Huntley High School's Performing Arts Center is being expanded to include a black box theater with flexible seating for 120 to 150 people, larger band room to accommodate 140 percussion instruments and standing room for 170 marching band students, a scene shop, and a lobby with ticketing booth.

Construction on the project - estimated to cost $4.4 million - is expected to begin this month. It is being paid for with remaining funds from a state capital grant received years ago, which covered the previous addition/renovations at the high school.

The improvements will support the high school's new Fine Arts Academy launched last fall. Students enrolled in the academy can immerse themselves in a Conservatory Path - music performance, theater, or visual arts - and participate in a series of courses and extracurricular activities to gain well-rounded arts education.

District 128

Construction of a new aquatic center at Libertyville High School is nearly complete and is projected to be ready by Aug. 19.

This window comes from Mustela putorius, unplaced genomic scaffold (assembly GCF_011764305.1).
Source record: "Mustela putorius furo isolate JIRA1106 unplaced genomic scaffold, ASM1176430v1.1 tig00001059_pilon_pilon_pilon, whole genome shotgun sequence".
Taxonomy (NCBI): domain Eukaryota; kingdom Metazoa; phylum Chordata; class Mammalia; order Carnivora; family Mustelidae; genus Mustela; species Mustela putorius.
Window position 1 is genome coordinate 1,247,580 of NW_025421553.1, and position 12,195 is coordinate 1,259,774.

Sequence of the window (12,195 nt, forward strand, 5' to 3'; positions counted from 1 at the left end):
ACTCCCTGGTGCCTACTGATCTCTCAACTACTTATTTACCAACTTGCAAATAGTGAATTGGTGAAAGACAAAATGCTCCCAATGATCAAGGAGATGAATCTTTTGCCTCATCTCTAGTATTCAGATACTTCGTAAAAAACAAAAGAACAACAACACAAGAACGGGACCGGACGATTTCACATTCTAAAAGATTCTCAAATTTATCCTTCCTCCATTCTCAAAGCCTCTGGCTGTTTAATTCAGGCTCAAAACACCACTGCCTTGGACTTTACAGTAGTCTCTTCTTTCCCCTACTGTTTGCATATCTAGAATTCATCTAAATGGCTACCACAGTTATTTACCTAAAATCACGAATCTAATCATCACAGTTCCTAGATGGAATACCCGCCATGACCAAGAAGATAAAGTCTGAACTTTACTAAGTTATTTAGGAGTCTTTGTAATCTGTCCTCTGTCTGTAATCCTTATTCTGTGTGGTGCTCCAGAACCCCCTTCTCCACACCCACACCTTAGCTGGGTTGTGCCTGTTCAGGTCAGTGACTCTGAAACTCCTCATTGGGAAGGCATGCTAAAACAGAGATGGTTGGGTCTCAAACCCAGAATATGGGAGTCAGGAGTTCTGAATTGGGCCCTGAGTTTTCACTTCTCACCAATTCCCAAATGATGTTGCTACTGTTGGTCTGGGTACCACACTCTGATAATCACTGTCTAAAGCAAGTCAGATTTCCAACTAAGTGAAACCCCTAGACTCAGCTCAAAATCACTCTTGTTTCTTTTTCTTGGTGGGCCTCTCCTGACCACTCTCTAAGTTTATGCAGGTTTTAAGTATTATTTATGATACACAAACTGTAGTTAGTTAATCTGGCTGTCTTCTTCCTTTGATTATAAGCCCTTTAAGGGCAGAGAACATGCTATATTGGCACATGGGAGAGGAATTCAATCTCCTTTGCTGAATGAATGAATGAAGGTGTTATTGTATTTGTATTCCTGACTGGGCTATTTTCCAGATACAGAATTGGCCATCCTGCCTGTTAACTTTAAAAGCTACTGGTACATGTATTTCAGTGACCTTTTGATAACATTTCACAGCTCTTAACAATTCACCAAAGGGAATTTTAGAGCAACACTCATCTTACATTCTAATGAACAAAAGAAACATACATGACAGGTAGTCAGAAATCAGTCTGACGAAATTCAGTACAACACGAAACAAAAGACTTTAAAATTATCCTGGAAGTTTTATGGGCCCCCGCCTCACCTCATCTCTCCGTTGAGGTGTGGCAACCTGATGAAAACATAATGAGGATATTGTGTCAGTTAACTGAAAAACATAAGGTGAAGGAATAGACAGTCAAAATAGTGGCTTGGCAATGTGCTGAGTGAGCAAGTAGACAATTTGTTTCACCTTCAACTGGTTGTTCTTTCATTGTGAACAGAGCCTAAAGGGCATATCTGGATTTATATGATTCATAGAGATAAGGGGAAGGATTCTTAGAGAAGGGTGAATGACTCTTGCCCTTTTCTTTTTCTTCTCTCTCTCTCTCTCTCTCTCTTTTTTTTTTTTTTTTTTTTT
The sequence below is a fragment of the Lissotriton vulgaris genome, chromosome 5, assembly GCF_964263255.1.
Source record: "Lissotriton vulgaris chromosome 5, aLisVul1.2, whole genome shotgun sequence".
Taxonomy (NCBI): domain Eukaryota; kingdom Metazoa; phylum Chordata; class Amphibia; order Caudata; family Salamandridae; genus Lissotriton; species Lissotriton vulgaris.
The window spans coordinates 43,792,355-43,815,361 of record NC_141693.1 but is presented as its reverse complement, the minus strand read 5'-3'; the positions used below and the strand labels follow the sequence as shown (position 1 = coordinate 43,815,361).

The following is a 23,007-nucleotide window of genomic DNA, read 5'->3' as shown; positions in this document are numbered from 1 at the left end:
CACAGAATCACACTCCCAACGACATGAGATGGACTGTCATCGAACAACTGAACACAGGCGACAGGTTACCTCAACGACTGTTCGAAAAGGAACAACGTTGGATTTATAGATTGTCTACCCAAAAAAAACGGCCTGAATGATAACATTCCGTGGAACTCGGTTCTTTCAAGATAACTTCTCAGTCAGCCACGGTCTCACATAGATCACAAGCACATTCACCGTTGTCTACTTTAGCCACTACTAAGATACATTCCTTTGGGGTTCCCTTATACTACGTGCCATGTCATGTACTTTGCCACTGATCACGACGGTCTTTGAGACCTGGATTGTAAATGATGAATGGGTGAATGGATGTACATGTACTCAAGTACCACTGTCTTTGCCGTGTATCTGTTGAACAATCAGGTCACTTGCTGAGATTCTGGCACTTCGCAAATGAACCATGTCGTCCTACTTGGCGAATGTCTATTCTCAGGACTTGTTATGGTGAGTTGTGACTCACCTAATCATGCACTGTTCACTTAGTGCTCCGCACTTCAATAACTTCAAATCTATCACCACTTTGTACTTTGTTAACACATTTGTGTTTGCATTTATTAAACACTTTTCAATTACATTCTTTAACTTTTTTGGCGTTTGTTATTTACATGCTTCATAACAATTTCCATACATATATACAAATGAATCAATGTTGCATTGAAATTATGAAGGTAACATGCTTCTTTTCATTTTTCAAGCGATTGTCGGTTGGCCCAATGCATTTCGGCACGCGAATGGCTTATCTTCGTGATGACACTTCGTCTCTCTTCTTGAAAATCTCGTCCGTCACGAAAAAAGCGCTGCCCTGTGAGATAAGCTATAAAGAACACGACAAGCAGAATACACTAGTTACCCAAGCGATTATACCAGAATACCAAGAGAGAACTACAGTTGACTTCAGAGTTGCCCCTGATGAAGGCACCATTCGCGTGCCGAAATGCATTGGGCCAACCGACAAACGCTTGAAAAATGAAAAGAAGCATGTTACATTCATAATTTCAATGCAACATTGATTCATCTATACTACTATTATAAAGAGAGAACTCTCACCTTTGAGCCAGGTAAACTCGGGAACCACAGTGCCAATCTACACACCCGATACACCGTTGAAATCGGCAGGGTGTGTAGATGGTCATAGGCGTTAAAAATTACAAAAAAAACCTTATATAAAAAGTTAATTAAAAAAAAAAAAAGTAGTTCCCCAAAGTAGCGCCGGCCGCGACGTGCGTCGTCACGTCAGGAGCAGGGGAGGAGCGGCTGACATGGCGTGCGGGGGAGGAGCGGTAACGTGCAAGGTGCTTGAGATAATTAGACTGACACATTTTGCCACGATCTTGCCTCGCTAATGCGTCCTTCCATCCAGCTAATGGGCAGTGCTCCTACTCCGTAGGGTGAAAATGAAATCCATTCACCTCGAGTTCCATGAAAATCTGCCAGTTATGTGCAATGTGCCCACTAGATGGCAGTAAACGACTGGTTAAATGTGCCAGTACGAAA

Construction of a new indoor swimming pool at Libertyville High School is nearing completion. Russell Lissau/

Meanwhile, the old indoor swimming pool at Libertyville High is being remodeled and turned into space for physical education and extracurricular programs.

Additionally, an expansion is under way at sister school Vernon Hills High. Eight new classrooms, a larger cafeteria, a second gymnasium, a new dance studio and a science and technology lab are in the works.

  A rendering shows the exterior of a new indoor aquatic center at Libertyville High School. Paul Valade/

The projects are expected to cost $30.3 million - not including the $21.5 million cost of that new pool at Libertyville High.